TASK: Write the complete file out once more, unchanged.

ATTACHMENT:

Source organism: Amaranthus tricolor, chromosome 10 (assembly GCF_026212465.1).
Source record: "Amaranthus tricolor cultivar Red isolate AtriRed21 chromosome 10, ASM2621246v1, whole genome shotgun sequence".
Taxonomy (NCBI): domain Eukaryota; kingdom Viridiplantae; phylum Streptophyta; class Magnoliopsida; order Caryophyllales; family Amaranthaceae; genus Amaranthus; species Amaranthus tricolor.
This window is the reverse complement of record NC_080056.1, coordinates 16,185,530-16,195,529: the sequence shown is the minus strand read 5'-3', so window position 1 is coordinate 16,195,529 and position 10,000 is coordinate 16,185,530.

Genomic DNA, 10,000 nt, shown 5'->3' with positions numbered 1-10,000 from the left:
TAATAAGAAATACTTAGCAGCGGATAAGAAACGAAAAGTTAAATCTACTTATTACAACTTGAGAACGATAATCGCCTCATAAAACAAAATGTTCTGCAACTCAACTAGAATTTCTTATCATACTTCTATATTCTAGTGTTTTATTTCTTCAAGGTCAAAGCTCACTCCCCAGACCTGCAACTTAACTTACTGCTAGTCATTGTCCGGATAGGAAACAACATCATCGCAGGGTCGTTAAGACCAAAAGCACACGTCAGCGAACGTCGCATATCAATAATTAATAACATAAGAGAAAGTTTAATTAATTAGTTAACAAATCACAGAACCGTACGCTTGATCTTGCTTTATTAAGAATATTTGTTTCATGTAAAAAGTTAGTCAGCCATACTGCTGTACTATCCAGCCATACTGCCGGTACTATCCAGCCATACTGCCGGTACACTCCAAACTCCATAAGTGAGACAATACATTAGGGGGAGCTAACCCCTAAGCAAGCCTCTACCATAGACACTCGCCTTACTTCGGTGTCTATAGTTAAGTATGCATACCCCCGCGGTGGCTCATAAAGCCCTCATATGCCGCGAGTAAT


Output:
Source organism: Amaranthus tricolor, chromosome 10 (assembly GCF_026212465.1).
Source record: "Amaranthus tricolor cultivar Red isolate AtriRed21 chromosome 10, ASM2621246v1, whole genome shotgun sequence".
Taxonomy (NCBI): domain Eukaryota; kingdom Viridiplantae; phylum Streptophyta; class Magnoliopsida; order Caryophyllales; family Amaranthaceae; genus Amaranthus; species Amaranthus tricolor.
This window is the reverse complement of record NC_080056.1, coordinates 16,185,530-16,195,529: the sequence shown is the minus strand read 5'-3', so window position 1 is coordinate 16,195,529 and position 10,000 is coordinate 16,185,530.

Genomic DNA, 10,000 nt, shown 5'->3' with positions numbered 1-10,000 from the left:
TAATAAGAAATACTTAGCAGCGGATAAGAAACGAAAAGTTAAATCTACTTATTACAACTTGAGAACGATAATCGCCTCATAAAACAAAATGTTCTGCAACTCAACTAGAATTTCTTATCATACTTCTATATTCTAGTGTTTTATTTCTTCAAGGTCAAAGCTCACTCCCCAGACCTGCAACTTAACTTACTGCTAGTCATTGTCCGGATAGGAAACAACATCATCGCAGGGTCGTTAAGACCAAAAGCACACGTCAGCGAACGTCGCATATCAATAATTAATAACATAAGAGAAAGTTTAATTAATTAGTTAACAAATCACAGAACCGTACGCTTGATCTTGCTTTATTAAGAATATTTGTTTCATGTAAAAAGTTAGTCAGCCATACTGCTGTACTATCCAGCCATACTGCCGGTACTATCCAGCCATACTGCCGGTACACTCCAAACTCCATAAGTGAGACAATACATTAGGGGGAGCTAACCCCTAAGCAAGCCTCTACCATAGACACTCGCCTTACTTCGGTGTCTATAGTTAAGTATGCATACCCCCGCGGTGGCTCATAAAGCCCTCATATGCCGCGAGTAAT